The legacy computer systems used by Britain's Serious Organised Crime Agency cannot cope with their intended workload, meaning they are in danger of hampering police operations, the agency's head has warned.
"If we don't replace them, we are snookered, because the systems are falling over. [The systems] must be replaced to ensure continuity of business," Bill Hughes, director general of Soca, said on Wednesday at the Modernising Justice Through IT 2010 conference.
If we don't replace them, we are snookered, because the systems are falling over.– Bill Hughes, Soca
Soca was formed in 2006 when the National Hi-Tech Crime Unit (NHTCU) was merged with the National Criminal Intelligence Service (NCIS), the National Crime Squad, and parts of Her Majesty's Revenue and Customs (HMRC) and the Immigration Service. The agency has responsibility for fighting cybercrime and online fraud, among other areas of organised crime. It has come under regular criticism from businesses that it does not do a good enough job of tackling e-crime, though it has rebuffed those claims.
The agency has already begun the process to procuring new IT systems, in a programme called Project 2010. The IT integration project has a budget of up to £500m over 10 years. "[The £500m] will be cheaper than the current system we have," said Hughes. "That's no reflection on our existing suppliers, but the world has changed."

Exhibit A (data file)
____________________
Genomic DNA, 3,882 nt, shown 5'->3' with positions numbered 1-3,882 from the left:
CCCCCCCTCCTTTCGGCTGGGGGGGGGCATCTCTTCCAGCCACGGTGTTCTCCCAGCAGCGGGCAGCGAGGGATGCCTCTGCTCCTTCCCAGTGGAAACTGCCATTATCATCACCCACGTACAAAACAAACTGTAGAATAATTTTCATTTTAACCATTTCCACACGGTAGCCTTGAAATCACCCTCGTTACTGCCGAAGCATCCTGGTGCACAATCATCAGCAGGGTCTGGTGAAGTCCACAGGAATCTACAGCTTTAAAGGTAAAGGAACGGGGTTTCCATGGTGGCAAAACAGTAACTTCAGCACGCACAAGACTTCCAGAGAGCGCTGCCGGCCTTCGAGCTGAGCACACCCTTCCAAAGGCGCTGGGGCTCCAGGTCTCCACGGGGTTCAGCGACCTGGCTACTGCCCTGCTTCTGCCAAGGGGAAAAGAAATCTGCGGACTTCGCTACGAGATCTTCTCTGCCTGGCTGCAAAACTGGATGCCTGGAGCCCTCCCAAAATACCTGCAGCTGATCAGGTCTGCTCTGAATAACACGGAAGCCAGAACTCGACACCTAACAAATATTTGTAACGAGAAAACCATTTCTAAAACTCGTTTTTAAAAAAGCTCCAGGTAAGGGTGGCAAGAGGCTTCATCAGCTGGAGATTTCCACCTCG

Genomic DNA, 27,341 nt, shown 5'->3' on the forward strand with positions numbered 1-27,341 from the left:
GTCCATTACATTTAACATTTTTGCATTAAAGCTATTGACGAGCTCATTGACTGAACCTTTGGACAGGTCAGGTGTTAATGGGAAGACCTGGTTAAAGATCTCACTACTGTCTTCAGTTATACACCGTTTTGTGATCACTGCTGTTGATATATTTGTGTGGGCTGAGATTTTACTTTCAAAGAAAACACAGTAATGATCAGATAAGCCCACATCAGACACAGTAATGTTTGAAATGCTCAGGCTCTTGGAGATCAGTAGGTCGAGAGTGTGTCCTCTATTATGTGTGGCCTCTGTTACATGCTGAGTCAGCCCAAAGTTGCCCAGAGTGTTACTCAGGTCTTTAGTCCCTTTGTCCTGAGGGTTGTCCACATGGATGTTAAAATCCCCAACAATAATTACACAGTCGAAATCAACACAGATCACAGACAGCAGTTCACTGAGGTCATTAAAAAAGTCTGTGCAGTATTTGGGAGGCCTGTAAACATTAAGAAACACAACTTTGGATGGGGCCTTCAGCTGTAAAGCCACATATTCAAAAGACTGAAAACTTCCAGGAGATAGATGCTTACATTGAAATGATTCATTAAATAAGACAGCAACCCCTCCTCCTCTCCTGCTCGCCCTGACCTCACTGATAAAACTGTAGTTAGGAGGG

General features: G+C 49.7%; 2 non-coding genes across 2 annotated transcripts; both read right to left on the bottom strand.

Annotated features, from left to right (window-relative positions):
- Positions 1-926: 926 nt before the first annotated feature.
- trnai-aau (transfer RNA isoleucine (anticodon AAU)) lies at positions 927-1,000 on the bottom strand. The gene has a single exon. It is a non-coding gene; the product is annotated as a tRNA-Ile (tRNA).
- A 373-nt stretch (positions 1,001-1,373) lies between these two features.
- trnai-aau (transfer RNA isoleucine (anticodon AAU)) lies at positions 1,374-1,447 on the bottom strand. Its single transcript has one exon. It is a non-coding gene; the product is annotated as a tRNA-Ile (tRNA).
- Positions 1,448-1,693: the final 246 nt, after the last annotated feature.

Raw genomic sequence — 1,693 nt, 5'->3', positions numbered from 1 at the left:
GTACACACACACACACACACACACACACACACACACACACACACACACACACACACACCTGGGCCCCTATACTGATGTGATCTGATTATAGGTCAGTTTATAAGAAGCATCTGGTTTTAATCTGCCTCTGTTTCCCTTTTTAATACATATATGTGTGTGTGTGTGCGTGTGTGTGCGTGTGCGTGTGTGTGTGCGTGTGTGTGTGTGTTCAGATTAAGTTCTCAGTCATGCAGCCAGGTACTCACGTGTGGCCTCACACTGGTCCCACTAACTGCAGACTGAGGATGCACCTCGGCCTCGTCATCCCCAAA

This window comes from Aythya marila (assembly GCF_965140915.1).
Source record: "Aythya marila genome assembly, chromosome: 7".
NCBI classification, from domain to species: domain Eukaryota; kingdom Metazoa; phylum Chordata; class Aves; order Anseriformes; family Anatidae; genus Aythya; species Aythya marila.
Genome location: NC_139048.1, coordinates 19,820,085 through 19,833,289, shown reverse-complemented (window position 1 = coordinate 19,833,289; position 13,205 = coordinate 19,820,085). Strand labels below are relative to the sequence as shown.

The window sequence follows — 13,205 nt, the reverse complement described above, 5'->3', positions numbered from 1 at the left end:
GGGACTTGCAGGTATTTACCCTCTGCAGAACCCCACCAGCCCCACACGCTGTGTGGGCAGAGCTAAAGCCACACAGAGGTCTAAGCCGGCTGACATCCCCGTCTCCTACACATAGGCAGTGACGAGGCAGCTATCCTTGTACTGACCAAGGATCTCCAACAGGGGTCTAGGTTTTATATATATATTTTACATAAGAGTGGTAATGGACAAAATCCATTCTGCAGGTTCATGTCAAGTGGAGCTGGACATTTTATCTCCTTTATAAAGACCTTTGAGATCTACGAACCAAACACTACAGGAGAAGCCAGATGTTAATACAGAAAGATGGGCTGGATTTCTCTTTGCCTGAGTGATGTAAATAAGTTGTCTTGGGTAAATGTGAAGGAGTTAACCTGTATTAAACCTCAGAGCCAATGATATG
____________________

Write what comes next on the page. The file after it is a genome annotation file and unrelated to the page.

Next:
The agency's inherited systems have a problem with interoperability, according to Hughes. "The NHTCU and NCIS systems didn't talk to each other," he said.
In addition, the agency's systems do not adequately allow the international transfer of information to Soca operatives in foreign countries, he added.
"We've got new technologies and new means to capture information and intelligence — we need to disseminate that round the world," Hughes told ZDNet UK. "[For example], we have a liaison officer in Moscow that needs a secure system to put data into the intelligence picture."
Soca has more than 40 officers embedded around the world with different law enforcement agencies, while officers also work in and exchange data with the UK intelligence agencies. It also has an officer seconded to the the UK cyberdefence and attack organisation, the Cyber Security Operations Centre, in Cheltenham.